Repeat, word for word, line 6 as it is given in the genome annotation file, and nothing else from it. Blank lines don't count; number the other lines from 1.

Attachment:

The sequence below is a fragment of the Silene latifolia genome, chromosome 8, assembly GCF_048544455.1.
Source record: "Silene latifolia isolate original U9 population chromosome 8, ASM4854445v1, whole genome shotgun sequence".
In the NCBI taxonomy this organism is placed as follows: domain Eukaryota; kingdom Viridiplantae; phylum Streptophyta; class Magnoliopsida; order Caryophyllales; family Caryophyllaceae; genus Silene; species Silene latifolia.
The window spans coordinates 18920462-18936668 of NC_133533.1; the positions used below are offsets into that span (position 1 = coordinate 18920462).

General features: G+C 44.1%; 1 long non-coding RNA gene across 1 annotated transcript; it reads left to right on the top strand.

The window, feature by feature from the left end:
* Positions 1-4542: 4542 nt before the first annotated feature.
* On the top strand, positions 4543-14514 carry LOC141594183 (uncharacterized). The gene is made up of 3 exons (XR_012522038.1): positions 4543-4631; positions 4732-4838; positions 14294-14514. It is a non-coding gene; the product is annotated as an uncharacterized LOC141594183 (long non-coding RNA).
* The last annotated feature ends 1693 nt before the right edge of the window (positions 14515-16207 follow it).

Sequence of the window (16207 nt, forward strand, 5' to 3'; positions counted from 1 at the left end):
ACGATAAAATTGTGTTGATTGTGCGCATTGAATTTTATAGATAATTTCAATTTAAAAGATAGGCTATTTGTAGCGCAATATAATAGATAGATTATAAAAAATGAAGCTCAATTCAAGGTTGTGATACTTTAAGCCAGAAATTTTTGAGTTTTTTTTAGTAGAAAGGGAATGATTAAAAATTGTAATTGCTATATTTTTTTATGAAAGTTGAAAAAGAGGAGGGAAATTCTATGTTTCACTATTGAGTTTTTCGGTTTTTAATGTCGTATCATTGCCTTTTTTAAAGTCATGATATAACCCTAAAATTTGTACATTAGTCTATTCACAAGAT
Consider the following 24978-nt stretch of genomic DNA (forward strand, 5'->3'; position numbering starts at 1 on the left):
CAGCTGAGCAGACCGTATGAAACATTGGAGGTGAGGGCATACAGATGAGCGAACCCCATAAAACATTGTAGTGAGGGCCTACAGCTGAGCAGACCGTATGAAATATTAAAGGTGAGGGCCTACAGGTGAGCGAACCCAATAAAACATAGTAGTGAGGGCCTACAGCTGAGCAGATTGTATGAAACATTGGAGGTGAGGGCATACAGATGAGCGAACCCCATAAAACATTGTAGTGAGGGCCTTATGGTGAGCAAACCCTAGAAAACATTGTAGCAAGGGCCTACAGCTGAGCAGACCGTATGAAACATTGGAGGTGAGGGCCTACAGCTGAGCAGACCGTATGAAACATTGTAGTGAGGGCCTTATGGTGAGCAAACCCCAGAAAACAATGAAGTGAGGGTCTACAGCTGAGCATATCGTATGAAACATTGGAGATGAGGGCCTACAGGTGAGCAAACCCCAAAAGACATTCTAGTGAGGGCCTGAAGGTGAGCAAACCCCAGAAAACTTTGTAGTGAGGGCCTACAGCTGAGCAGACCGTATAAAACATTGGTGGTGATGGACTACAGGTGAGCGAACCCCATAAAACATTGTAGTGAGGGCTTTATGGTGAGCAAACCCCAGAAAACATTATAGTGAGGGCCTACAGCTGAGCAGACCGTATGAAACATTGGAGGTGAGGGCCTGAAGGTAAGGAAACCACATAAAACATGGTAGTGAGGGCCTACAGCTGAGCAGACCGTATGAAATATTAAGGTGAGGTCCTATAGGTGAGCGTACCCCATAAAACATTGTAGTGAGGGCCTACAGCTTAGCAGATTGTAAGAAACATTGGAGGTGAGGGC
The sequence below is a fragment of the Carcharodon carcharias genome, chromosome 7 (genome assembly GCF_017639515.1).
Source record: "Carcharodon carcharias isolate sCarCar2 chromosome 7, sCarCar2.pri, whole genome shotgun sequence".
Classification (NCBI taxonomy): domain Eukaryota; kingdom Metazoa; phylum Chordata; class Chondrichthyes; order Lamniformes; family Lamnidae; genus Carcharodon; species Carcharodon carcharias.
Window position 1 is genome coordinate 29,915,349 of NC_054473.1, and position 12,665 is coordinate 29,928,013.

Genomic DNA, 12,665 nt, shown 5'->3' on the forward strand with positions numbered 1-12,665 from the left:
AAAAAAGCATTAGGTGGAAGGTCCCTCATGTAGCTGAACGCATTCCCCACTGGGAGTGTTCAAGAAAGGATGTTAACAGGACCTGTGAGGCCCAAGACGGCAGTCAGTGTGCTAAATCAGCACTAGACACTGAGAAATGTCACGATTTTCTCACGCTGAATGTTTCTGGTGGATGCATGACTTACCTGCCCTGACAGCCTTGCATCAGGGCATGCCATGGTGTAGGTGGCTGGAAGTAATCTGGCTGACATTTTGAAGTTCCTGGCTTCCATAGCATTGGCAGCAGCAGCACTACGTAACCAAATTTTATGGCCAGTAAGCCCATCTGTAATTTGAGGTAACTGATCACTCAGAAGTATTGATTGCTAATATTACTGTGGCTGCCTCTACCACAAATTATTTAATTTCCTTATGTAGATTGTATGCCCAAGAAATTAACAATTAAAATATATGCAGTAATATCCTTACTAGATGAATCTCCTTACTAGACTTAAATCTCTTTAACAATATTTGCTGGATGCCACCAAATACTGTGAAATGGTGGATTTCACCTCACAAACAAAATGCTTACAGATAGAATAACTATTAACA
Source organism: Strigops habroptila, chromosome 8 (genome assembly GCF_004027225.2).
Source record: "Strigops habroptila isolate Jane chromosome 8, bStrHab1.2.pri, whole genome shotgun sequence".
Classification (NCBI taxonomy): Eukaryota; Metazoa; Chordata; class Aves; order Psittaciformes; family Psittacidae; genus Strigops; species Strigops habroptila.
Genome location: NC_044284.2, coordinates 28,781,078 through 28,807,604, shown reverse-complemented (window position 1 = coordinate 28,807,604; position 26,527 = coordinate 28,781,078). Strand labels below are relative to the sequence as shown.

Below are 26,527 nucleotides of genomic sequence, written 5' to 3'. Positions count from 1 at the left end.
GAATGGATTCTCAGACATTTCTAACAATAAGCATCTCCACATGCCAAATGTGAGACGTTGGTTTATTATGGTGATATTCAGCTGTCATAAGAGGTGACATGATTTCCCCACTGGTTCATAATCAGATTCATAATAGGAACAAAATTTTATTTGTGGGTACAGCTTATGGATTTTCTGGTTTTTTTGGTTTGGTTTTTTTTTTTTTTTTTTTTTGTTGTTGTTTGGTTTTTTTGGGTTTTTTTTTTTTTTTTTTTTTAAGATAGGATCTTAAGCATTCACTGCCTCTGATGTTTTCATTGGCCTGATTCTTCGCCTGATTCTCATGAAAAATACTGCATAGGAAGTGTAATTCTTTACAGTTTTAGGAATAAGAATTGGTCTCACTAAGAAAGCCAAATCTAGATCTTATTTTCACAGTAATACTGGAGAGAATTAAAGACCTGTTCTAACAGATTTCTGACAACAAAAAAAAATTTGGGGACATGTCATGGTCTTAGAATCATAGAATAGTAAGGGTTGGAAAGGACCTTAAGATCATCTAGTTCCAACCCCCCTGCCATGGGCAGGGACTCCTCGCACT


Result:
The window, feature by feature from the left end: